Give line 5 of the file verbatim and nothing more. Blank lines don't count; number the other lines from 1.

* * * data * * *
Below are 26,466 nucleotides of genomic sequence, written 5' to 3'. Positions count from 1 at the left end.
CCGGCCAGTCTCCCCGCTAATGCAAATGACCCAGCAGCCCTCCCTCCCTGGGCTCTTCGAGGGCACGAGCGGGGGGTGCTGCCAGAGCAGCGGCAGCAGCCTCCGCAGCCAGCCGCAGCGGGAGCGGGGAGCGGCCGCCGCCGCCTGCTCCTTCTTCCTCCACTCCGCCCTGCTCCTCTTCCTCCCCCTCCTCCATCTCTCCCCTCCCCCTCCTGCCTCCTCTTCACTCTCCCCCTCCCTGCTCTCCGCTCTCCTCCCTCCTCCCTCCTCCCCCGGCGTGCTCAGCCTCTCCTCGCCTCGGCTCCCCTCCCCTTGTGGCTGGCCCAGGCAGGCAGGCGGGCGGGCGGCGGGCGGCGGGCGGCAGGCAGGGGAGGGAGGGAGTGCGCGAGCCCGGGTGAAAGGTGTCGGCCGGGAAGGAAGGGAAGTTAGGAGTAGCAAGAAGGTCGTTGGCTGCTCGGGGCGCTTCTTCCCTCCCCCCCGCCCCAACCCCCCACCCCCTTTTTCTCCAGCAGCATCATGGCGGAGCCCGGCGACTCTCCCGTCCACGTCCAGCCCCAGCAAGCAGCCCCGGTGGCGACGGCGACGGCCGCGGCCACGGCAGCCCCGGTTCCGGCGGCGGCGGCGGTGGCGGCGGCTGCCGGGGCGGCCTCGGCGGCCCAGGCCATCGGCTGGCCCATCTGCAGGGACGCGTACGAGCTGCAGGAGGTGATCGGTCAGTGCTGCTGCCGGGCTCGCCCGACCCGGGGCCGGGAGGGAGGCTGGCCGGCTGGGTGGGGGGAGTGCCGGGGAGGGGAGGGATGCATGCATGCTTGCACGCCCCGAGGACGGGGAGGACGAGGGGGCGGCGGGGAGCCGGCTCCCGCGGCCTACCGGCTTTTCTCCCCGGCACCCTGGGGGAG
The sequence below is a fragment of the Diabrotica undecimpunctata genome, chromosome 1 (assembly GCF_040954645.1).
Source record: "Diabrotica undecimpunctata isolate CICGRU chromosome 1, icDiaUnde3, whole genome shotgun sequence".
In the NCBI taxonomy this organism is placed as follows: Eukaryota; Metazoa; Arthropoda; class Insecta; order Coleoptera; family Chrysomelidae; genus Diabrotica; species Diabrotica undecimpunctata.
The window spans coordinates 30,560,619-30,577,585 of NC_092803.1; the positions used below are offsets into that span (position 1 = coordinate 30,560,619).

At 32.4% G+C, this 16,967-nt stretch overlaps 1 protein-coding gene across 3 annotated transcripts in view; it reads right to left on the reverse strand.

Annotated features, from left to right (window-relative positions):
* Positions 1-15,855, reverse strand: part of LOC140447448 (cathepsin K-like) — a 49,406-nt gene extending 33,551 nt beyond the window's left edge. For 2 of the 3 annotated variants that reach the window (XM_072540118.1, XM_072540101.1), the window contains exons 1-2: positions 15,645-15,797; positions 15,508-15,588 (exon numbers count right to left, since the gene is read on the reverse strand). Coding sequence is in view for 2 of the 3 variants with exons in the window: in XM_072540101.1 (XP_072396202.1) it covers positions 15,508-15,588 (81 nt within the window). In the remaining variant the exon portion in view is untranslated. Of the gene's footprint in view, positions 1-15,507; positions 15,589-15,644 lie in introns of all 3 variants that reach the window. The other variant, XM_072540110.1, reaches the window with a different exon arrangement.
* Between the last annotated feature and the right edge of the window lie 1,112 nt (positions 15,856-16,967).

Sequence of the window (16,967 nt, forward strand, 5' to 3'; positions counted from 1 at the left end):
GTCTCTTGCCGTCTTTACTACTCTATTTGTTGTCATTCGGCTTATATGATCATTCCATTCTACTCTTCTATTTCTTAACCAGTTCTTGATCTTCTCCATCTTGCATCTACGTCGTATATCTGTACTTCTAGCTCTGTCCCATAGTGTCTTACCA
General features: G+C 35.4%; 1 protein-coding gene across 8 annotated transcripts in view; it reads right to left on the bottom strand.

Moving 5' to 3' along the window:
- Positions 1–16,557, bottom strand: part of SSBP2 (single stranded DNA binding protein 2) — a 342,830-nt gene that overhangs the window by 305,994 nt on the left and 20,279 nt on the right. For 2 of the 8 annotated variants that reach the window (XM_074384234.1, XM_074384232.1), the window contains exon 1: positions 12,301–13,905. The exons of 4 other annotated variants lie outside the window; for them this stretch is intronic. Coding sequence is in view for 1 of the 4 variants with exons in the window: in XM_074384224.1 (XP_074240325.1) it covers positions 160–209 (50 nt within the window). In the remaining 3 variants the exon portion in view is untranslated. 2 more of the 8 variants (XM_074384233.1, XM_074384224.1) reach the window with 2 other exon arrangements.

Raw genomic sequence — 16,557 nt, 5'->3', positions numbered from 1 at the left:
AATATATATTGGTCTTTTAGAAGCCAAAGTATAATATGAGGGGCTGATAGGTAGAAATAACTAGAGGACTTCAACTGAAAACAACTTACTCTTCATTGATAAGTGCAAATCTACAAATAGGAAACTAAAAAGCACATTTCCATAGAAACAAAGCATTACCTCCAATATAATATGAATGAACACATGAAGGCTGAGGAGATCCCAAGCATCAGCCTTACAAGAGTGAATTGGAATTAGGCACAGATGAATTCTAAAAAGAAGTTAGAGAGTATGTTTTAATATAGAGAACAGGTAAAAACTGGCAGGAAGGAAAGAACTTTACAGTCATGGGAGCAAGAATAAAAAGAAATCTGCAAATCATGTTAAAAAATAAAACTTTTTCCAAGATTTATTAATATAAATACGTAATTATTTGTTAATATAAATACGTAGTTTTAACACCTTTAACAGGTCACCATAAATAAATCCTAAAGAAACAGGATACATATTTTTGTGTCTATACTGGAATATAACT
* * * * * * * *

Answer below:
In the NCBI taxonomy this organism is placed as follows: Eukaryota; Metazoa; Arthropoda; class Insecta; order Coleoptera; family Chrysomelidae; genus Diabrotica; species Diabrotica undecimpunctata.